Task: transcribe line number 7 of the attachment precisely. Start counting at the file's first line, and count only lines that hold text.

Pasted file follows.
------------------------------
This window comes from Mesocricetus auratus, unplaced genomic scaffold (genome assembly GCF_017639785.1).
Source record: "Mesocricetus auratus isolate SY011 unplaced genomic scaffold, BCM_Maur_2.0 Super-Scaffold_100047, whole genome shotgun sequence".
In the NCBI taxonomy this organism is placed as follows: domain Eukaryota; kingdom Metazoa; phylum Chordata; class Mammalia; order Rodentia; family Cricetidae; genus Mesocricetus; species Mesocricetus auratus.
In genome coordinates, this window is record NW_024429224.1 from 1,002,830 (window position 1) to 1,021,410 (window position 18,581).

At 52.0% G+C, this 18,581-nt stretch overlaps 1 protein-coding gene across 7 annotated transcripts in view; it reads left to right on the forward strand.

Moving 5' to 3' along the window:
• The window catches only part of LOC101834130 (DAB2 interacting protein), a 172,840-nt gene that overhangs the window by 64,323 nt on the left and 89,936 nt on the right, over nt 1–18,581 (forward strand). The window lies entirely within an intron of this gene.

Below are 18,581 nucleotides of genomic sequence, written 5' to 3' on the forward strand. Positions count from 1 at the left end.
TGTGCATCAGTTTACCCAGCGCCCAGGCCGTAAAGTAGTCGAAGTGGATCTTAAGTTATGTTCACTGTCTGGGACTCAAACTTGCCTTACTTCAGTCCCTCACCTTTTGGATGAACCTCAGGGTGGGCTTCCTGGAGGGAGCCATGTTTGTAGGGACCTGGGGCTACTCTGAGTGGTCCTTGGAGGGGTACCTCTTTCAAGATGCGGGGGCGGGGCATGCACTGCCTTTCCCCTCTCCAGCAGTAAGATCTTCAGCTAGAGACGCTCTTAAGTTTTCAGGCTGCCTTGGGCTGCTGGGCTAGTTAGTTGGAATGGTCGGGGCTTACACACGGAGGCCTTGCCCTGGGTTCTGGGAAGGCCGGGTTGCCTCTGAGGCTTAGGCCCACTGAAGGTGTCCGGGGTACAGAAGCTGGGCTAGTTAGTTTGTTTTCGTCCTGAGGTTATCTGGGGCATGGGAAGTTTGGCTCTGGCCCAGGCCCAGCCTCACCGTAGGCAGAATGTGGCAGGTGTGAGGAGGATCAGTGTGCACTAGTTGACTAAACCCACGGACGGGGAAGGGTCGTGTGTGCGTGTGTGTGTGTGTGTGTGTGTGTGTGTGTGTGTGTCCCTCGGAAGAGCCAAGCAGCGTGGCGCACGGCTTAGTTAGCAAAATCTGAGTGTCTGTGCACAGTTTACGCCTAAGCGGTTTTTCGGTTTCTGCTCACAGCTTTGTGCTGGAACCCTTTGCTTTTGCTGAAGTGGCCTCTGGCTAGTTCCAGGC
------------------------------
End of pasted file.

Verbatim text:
• The window catches only part of LOC101834130 (DAB2 interacting protein), a 172,840-nt gene that overhangs the window by 64,323 nt on the left and 89,936 nt on the right, over nt 1–18,581 (forward strand). The window lies entirely within an intron of this gene.